Thanks to an emergency bill passed by the D.C. Council, access to medical marijuana is easier for D.C. residents over the age of 21 and older.
A doctor’s recommendation is no longer needed for patients looking to register for a patient card, meaning patients can now self-certify their eligibility for medical marijuana immediately. The emergency bill — introduced by D.C. Council members Mary Cheh and Kenyan McDuffie — passed Tuesday unanimously.
“These patients are going to places that have marijuana,” Cheh said, stressing that patrons gifted marijuana at unregulated shops, “cannot have confidence about its quality, about its safety.”
The bill is an attempt to protect customers and legal marijuana dispensaries from competition at “gifting shops” — businesses that gift marijuana along with the purchase of artwork, clothing or other items. D.C. leaders have called the practice a “gray market” due to the lack of regulation.
The bill is also attempts to remove barriers that keep patients from buying medical marijuana at one of the city’s seven dispensaries caused by a limited number of doctors able to provide recommendations — there are only 620 registered providers out of thousands in D.C.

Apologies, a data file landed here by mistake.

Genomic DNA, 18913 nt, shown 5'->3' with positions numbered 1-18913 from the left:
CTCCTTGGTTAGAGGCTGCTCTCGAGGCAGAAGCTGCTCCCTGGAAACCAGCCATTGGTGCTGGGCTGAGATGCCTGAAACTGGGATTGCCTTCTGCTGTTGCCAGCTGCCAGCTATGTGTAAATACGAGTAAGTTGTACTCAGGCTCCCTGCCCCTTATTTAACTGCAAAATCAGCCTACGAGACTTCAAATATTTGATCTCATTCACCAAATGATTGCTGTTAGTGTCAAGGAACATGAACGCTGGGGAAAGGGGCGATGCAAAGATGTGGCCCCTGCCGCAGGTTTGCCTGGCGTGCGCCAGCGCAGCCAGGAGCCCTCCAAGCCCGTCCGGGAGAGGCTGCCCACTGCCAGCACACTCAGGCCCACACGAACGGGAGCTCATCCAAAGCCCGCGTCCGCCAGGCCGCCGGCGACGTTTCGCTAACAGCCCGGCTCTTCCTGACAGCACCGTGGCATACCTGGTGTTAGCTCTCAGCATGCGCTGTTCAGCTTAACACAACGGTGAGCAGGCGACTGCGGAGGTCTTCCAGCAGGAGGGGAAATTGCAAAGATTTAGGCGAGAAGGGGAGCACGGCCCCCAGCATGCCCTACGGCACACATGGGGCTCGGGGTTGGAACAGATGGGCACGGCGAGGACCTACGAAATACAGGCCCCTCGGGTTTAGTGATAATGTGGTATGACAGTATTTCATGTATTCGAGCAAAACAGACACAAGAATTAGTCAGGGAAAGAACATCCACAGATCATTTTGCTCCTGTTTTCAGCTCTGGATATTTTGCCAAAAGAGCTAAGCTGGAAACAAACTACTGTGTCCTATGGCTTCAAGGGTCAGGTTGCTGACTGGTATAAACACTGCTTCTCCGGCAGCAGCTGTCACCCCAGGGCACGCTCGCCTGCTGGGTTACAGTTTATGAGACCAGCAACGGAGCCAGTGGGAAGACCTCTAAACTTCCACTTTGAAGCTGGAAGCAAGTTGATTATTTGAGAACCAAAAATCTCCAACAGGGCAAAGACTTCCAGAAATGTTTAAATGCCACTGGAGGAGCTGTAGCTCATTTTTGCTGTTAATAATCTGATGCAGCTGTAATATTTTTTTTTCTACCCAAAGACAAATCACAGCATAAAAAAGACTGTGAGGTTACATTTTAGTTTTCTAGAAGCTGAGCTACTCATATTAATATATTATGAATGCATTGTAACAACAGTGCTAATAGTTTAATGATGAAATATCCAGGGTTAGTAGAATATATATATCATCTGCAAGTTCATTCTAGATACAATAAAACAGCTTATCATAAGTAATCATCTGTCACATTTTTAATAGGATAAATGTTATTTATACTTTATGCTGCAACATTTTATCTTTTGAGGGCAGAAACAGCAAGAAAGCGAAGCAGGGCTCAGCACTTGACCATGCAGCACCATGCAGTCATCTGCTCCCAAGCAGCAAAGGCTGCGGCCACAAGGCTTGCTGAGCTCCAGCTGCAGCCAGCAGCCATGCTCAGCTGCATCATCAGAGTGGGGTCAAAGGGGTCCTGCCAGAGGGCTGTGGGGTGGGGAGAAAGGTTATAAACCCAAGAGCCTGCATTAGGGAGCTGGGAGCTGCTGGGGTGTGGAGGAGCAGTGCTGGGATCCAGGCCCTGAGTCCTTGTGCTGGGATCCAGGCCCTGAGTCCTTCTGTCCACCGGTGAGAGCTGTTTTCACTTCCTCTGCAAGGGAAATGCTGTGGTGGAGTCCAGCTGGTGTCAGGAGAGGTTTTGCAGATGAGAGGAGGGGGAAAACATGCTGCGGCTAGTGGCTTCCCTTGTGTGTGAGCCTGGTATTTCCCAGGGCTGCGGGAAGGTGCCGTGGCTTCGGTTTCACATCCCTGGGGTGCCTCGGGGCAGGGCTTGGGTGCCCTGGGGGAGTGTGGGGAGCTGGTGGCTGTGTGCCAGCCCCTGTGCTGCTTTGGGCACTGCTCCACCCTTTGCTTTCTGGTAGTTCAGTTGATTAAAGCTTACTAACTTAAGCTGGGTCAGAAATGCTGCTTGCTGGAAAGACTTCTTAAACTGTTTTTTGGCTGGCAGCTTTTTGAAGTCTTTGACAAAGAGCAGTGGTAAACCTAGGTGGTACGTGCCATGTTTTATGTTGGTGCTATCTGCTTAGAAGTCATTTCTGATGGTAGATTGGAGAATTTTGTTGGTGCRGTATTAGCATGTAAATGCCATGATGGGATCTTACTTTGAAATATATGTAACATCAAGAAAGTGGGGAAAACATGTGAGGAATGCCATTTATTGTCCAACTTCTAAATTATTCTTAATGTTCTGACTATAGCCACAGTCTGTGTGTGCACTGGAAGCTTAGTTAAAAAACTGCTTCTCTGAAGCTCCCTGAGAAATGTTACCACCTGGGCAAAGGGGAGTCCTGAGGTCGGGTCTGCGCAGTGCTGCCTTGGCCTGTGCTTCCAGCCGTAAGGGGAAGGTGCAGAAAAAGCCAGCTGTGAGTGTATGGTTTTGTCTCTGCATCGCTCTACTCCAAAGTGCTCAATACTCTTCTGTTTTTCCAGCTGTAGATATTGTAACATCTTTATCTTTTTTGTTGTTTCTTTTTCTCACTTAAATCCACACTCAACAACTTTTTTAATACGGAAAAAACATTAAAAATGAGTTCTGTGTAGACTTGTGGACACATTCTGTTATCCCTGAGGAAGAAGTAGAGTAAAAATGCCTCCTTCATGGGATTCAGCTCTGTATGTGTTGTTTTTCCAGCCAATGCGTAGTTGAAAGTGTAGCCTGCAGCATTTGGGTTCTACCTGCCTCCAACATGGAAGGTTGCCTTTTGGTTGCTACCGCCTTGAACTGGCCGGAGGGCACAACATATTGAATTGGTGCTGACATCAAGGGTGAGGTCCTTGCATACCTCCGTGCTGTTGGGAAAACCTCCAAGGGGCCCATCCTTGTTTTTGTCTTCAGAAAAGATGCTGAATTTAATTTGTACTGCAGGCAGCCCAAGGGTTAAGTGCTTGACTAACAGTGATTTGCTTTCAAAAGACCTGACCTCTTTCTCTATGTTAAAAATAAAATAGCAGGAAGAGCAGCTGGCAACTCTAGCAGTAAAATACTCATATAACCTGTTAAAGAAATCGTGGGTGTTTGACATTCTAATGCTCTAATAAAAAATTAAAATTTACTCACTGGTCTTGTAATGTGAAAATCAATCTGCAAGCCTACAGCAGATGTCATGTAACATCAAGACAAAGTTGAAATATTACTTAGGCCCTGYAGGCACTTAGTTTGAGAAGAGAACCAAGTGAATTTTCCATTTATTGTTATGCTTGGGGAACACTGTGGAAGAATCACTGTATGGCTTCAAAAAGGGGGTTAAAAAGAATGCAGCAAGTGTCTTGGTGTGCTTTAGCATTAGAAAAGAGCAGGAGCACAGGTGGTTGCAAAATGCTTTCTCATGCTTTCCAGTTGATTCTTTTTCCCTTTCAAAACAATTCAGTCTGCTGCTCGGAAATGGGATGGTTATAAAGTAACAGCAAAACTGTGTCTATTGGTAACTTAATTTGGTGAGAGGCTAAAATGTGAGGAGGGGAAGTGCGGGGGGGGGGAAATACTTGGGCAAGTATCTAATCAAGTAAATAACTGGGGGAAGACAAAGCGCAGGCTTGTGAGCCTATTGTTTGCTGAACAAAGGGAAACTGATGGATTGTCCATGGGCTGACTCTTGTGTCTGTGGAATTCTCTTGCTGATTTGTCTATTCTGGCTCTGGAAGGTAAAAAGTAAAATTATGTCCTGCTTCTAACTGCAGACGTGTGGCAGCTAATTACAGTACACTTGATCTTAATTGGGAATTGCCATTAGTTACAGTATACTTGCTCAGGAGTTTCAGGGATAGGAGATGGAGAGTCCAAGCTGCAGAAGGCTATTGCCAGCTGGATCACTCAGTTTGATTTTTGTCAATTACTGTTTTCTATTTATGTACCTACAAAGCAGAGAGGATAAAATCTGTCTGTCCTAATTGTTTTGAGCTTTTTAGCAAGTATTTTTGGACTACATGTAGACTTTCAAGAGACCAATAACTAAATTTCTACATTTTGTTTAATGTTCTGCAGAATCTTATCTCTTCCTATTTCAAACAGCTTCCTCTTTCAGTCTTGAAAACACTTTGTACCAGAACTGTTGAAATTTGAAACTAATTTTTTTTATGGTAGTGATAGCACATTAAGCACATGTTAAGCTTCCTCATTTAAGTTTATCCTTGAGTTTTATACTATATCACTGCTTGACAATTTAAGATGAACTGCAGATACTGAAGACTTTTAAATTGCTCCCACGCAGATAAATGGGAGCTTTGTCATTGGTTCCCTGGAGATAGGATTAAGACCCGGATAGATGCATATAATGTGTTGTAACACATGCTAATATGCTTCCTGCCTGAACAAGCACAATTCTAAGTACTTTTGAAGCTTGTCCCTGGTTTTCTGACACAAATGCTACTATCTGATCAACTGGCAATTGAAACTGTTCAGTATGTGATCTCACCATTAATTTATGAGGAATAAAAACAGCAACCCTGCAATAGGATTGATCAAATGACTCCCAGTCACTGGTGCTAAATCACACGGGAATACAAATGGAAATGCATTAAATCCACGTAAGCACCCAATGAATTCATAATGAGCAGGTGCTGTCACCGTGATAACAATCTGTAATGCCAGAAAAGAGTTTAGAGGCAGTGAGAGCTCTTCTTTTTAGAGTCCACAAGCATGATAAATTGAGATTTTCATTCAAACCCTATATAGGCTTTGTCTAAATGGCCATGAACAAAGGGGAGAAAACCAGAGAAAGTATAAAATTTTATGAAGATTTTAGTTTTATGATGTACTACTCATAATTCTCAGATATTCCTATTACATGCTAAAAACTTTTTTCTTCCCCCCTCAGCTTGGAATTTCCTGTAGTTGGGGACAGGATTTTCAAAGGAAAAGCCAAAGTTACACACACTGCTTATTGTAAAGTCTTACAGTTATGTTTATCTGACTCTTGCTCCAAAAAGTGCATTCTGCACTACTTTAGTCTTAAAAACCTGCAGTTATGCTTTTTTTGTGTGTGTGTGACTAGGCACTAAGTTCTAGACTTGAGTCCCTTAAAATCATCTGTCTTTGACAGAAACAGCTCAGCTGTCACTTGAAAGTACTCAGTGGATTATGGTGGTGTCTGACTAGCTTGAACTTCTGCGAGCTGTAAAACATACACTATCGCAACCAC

Council members are now working on a permanent measure to solidify the emergency bill, Cheh said, which would also target illegal dispensaries. While the industry has grown, concerns that the bill will put small, illegal operators out of business is not a debate, Cheh said, that takes priority.
“That shouldn’t stop us from enforcing the law, and that’s what we have to do,” Cheh said. “It’s illegal and it ought to be stopped.”
When addressing concerns around whether the emergency bill makes access too easy, Cheh said it’s a step that must be taken to address the illegal market while protecting patients.
She hopes D.C. will eventually support a recreational market expanding business for medical dispensaries.
“So far we’ve been stymied by congressional interference but we’ll get there,” said Cheh.